Renoviction ban tied to wrong measure

As the housing crisis in Halifax becomes more visible than ever, an important piece of housing legislation is set to expire. The provincial government’s ban on ending leases for the purpose of residential renovations– commonly referred to as a ban on “renovictions”– has been celebrated amongst the community sector. We have heard story after story of tenants who had spent years, some even decades, in an affordable rental, only to find themselves on the brink of homelessness when landlords take on major renovations. When that happens, it’s often a community service provider who scrambles to help them find other housing before they become homeless.

Increasingly often, other housing isn’t found in time. The ban on renovictions gives a measure of security to renters living on a low income, who can’t afford to move. It also means direct service providers can focus on finding housing for the folks who are facing homelessness for other reasons. However, the ban on renovictions is tied to the provincial state of emergency, enacted when the COVID-19 pandemic began nearly two years ago. The provincial state of emergency is slated to end later this month.

Vulnerable people most impacted

We believe that lifting the ban on renovictions now will have immediate and dramatic effects on vulnerable people. It will most certainly add pressure on our funded partners and other service providers, who are already over capacity and unable to meet all of their clients’ needs. In addition to housing needs, they’re also supporting people with food, mental health support, employment and skills building and connection. Everything they do becomes harder when a client loses their housing.

We expect that lifting this ban will also have implications on our healthcare system. Our most vulnerable residents living on a low income often have disabilities. Some may be seniors. Chronic disease and complex health problems are more difficult to treat when people are homeless or housing insecure. The life expectancy of people experiencing homelessness is drastically lower. Others impacted may be families with children. Safe housing is an important social determinant of health and impacts children for their entire lives.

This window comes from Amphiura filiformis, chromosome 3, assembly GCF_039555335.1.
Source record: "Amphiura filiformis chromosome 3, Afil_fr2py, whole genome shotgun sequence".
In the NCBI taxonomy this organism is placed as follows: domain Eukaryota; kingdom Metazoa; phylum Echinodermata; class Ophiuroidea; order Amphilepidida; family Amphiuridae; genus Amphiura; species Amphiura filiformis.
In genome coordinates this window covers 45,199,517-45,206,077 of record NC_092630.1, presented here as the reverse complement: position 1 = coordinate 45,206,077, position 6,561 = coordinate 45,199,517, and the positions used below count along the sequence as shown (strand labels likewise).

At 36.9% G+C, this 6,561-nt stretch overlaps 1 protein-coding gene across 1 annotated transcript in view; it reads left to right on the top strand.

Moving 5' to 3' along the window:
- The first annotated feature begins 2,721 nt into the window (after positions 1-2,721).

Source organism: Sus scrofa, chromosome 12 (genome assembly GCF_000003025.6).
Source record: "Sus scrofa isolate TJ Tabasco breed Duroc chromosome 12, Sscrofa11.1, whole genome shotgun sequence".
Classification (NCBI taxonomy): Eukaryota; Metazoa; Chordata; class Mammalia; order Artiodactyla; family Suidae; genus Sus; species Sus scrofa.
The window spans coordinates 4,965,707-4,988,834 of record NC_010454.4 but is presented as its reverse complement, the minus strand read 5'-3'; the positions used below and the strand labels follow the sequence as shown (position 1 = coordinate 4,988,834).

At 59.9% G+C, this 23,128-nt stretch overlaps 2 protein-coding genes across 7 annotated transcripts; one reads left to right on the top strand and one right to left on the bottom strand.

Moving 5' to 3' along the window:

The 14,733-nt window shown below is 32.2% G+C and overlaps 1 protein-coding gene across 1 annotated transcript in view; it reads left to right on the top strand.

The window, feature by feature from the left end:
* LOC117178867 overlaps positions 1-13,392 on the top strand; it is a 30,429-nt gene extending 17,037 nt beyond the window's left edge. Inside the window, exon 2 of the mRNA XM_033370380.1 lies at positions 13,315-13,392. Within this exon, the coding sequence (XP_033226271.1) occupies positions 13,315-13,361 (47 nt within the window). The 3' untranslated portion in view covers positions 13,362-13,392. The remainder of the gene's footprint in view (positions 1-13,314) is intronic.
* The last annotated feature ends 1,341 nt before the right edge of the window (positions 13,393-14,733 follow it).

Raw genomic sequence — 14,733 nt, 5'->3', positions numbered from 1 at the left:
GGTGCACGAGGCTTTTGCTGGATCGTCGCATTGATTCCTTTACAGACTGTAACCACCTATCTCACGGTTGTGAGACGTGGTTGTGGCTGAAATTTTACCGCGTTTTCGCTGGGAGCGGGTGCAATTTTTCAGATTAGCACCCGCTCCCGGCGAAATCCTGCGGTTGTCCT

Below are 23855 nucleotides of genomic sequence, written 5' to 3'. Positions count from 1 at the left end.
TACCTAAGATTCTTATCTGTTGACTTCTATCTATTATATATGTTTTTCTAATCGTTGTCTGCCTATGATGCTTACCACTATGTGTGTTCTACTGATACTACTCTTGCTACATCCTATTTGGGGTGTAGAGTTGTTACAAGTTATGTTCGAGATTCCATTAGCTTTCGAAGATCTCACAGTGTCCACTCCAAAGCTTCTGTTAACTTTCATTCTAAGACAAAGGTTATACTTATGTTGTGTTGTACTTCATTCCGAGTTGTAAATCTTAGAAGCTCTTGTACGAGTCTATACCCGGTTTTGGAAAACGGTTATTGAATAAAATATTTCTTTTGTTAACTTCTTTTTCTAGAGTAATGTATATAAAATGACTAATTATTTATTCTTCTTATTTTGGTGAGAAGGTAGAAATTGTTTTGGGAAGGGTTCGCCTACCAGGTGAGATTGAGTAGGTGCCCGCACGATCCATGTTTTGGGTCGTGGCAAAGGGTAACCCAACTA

Additionally, we believe the renoviction ban is tied to the wrong measure. The housing crisis preceded the COVID-19 pandemic, with record-breaking low vacancy rates in early 2020. The impacts of the pandemic have only exacerbated the housing crisis. Our population continues to increase, while the housing supply still lags far behind. For every homeless person who secures housing, there are many others still waiting. Others who have housing today are in danger of becoming homeless. Their housing is unaffordable or unsafe or unsuitable for their family.

Residential tenancies improvements not enough

While the recent changes in the residential tenancies act are good first steps to protecting vulnerable tenants, we worry that those measures are not enough. Even with extra notice and compensation, the historically low vacancy rate makes finding housing next to impossible. We know that some older buildings do need renovations and recognize this ban should not be a permanent measure. However, a home in need of renovations is better than no home at all. Finding ways to maintain and preserve affordable housing stock should be a priority. Safe, affordable, appropriate housing is a human right. We are all responsible for making that a reality in our province. We ask that the provincial government consider holding off on ending the renoviction ban until other solutions for tenants and landlords can be explored, to help mitigate the impact on our most vulnerable residents.